A contrast in post-disaster management: abandoned land in the Lower 9th Ward (top two images) and St. Bernard Parish (bottom image), in December 2016. State-managed lots overgrown with emergent vegetation have become popular sites for illegal dumping (top). Alternative land uses such neighborhood gardens have been implemented on a limited basis, often directly abutting state-managed properties and overgrown lots (middle). In St. Bernard Parish, officials have more intensively managed greenery on abandoned lands, producing lawn-like grasslands across large swaths of the community. Credit: Joshua A. Lewis Popular portrayals of ”nature reclaiming civilization” in flood-damaged New Orleans, Louisianna, neighborhoods romanticize an urban ecology shaped by policy-driven socioecological disparities in redevelopment investment, ecologists argue in a new paper in the Ecological Society of America’s open access journal Ecosphere. ”Observers can be taken in by the post-apocalyptic image that some flood-damaged neighborhoods present over a decade after Katrina. It stimulates the imagination. But local people see it as a failure of public policy and a social problem,” said lead author Joshua Lewis, a research professor at the ByWater Institute at Tulane University and the Stockholm Resilience Centre at Stockholm University. ”For a community that has had thousands of people come back and struggle to rebuild, to reopen schools and churches, it’s frustrating to see their neighborhoods portrayed as disintegrating or losing ground to nature.”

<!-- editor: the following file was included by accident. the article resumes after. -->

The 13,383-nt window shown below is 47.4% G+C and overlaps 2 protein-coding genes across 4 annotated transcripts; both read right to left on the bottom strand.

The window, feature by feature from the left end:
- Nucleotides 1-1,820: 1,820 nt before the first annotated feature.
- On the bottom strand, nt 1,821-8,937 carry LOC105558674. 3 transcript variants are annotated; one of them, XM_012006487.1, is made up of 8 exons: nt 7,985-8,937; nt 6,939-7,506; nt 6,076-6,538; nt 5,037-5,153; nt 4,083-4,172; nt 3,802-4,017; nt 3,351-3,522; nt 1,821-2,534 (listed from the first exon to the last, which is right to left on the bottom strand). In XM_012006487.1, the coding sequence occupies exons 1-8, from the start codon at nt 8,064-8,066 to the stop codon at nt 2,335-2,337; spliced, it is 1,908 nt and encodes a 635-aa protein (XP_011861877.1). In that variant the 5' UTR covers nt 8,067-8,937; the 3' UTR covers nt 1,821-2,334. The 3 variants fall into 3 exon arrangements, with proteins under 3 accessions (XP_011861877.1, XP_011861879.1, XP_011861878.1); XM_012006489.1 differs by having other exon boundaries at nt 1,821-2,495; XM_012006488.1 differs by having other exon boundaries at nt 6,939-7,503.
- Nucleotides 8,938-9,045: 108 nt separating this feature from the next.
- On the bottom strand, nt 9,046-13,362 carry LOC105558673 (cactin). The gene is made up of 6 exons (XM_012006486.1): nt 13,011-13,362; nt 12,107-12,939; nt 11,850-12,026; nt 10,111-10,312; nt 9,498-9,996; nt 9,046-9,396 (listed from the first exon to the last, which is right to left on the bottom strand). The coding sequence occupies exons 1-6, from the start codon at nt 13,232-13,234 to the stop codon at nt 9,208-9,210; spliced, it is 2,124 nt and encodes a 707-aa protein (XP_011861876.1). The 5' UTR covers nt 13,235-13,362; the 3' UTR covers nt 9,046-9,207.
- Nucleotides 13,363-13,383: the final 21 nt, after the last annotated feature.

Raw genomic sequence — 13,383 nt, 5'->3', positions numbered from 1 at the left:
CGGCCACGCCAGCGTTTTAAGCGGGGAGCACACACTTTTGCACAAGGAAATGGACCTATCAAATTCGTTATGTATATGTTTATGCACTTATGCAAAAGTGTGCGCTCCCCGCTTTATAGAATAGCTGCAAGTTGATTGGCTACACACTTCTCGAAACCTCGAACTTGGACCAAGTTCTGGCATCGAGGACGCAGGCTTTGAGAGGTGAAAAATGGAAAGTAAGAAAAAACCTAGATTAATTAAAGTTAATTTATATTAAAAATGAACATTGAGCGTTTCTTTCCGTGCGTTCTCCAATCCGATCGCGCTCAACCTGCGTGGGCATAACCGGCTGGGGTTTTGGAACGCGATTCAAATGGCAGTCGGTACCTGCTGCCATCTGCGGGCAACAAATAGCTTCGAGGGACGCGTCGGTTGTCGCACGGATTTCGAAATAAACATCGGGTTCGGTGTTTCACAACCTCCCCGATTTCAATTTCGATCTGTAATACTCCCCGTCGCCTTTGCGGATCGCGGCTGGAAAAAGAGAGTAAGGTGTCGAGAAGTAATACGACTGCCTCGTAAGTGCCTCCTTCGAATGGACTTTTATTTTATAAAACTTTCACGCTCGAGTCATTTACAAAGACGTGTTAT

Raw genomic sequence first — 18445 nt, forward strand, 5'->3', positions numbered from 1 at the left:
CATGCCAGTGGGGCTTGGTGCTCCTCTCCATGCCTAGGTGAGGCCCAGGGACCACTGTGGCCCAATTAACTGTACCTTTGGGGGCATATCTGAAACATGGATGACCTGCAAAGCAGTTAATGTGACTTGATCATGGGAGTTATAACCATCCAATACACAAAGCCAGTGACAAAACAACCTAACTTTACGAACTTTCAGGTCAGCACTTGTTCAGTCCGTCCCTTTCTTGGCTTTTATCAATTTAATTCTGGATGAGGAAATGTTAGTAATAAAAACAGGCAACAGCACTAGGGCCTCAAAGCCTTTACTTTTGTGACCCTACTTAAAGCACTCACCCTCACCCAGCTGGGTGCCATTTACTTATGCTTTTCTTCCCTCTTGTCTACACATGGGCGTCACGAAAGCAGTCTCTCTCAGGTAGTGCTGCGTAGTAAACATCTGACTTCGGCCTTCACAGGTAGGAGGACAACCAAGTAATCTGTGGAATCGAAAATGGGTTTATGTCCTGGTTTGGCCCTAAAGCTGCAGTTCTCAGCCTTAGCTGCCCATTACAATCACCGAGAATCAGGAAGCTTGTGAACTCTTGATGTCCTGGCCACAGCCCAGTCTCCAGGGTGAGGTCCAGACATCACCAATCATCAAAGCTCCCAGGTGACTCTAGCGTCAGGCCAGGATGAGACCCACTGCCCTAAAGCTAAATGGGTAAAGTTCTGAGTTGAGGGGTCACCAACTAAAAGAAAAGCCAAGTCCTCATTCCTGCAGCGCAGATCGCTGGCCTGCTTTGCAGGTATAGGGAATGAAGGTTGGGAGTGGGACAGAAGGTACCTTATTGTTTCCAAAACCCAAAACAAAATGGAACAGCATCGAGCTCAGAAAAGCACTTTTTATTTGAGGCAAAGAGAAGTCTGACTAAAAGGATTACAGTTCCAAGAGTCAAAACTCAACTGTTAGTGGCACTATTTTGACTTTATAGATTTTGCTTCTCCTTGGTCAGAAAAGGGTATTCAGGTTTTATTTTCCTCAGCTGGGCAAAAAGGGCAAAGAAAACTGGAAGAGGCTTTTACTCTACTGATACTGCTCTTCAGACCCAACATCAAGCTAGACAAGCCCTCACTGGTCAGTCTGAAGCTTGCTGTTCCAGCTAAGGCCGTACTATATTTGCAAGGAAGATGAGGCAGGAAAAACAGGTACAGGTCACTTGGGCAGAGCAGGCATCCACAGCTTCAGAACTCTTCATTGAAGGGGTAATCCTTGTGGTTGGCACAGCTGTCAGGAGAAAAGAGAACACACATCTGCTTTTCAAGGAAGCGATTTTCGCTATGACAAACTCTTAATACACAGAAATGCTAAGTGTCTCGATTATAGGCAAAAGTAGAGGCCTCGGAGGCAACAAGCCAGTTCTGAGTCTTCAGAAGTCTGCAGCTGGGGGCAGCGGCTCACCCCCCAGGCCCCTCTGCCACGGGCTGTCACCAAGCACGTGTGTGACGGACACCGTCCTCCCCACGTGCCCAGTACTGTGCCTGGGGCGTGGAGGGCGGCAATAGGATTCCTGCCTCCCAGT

In a study of plant life across New Orleans post-Hurricane Katrina, the researchers were surprised to find that demographic factors of wealth, race, housing recovery, and land abandonment were better predictors of vegetation patterns than the degree of intensity of flooding and wind during the 2005 storm.